In 2016, I was fortunate to join Crothall. Today I oversee compliance, informatics, purchasing, capital equipment planning, imaging and costing for the technology resource group. So, what about my other four female counterparts in Crothall’s healthcare technology business?
Terri Crofts is Crothall’s northeastern regional director of operations. She is a mechanical engineer with a master’s degree in biomedical engineering. While her original dream was to design prosthetics, while she was working on her degree she worked part-time as a biomedical engineer and learned more about healthcare technology management that piqued her interest. After graduation, she read a newspaper article and saw that Brigham and Women’s Hospital was looking for clinical engineers. She responded to the opportunity and says, “the rest is history.”
Lisa Fry is Crothall’s southeastern regional director of operations. She has a degree in business management with a focus in information technology. Her career started as a coordinator at Sentara Hospital in Virginia where she fell in love with the health care industry. As her career progressed, she worked with GE Healthcare and, like me, was exposed to several growth opportunities as a high potential manager. Before Crothall she was the director of service at Aramark and was the corporate customer director. In November 2014, she joined the Crothall family.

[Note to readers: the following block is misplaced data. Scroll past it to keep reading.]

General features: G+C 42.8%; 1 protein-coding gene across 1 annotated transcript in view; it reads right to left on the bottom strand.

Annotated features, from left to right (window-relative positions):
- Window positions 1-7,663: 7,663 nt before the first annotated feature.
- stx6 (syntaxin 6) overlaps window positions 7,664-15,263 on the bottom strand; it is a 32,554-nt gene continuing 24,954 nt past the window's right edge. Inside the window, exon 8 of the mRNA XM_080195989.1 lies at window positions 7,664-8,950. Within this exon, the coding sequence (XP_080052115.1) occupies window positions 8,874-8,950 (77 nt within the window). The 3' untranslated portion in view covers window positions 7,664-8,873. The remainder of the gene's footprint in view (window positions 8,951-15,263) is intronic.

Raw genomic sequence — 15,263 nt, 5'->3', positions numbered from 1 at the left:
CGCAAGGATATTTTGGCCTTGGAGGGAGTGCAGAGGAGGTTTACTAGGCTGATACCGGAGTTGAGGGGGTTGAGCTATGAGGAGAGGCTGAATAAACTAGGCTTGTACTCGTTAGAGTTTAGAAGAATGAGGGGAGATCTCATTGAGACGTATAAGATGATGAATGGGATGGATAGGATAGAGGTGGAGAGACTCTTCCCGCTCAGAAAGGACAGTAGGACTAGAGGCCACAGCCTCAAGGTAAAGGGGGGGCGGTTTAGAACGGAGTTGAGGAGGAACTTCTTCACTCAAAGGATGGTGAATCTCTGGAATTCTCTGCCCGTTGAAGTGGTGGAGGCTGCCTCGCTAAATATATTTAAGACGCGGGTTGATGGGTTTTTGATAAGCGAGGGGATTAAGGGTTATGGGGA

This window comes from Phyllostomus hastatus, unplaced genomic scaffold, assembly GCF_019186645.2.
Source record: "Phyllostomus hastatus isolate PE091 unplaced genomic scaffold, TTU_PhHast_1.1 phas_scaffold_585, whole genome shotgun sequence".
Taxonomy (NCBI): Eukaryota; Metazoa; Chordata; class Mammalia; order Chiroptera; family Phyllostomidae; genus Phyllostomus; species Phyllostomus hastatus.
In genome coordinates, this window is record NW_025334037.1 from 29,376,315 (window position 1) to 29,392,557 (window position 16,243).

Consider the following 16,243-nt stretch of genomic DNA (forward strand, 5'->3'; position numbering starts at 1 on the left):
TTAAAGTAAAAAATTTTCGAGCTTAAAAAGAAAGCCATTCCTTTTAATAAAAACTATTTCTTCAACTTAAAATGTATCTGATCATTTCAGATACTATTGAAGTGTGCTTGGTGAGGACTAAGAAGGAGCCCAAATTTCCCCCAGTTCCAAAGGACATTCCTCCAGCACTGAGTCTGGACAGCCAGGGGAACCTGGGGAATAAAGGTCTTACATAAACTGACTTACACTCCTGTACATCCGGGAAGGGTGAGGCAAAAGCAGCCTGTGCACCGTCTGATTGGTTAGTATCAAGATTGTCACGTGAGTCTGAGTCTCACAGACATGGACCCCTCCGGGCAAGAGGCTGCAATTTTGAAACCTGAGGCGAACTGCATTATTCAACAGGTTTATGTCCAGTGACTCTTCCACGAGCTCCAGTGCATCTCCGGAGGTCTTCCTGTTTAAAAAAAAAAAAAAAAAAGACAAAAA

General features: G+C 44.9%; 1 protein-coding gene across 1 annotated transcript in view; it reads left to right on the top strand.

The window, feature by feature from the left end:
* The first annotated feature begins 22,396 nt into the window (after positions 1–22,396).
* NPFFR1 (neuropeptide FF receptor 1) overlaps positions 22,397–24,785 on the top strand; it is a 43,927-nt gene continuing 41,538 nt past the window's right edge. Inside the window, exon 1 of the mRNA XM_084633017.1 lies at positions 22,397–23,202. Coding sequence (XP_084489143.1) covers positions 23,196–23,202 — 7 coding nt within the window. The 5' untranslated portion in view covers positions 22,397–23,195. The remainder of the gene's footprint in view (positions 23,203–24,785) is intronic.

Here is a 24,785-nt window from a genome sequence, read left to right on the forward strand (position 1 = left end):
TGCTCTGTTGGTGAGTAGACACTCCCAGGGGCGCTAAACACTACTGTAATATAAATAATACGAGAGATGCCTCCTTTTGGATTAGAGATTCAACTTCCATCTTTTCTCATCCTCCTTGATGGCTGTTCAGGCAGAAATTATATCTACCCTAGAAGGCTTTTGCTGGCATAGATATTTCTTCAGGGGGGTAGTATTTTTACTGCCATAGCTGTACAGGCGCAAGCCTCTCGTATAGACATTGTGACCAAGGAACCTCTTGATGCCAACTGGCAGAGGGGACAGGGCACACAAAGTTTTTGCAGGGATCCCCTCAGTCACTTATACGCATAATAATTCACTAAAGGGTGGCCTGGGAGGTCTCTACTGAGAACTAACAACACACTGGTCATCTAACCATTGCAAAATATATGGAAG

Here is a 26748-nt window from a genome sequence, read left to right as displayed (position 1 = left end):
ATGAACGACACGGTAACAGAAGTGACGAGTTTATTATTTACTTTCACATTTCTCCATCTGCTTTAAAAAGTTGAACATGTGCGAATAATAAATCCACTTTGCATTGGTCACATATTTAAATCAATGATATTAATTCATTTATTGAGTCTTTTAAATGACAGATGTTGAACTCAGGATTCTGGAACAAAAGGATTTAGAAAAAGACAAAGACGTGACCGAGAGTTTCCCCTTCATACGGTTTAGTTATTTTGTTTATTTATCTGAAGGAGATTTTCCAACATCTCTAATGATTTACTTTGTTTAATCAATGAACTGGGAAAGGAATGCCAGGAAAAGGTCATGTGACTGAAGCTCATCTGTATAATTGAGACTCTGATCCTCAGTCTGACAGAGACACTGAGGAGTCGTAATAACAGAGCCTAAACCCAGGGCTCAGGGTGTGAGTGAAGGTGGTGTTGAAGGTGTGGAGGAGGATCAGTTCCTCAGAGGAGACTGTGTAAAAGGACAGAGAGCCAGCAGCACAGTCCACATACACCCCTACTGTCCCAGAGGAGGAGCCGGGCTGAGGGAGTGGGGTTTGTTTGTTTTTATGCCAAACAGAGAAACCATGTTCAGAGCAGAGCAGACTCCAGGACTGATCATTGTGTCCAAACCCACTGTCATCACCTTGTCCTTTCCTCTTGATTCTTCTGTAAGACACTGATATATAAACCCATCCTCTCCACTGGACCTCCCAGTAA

Jodie Nixon is the director of procurement. Like Lisa Fry, she started out as an administrator at another hospital, Carolinas Hospital System. Nixon’s willingness to jump in and take any challenge thrown her was the catalysts for her success. For example, on one occasion early in her role, her manager asked her to work over a weekend. Her manager tasked her with acquiring a specialized glassware part that is used on CT scanners in hospitals. In hindsight, it seems small but was truly a pivotal moment that built trust between her and her manager and it led to future opportunities including her current role as director of procurement in healthcare technologies solutions. Her skill and market knowledge is critical to the success of healthcare technologies.
Tiffany Bruce started her journey as a certified nurse technician right out of high school scheduling patient appointments on CT scanners and MRI machines. She contemplated nursing but decided to go back to school and get an associate degree in business. In 2012, she joined the Crothall family as a customer service representative and was recently promoted to technical buyer. In her role as technical buyer, she is learning not just about parts acquisition, but about the contracting process and use of terms and conditions. She is now completing a four-year degree at Western Governors University.
Throughout each of these woman’s stories are common themes of a passion for health care, learning, persistence and a commitment to excellence. Young women looking to care for others through their work in engineering should look no further; we want your enthusiasm and talent to help us continue to grow.
– Sheila O’Donnell is vice president, technology resource group, Crothall Healthcare.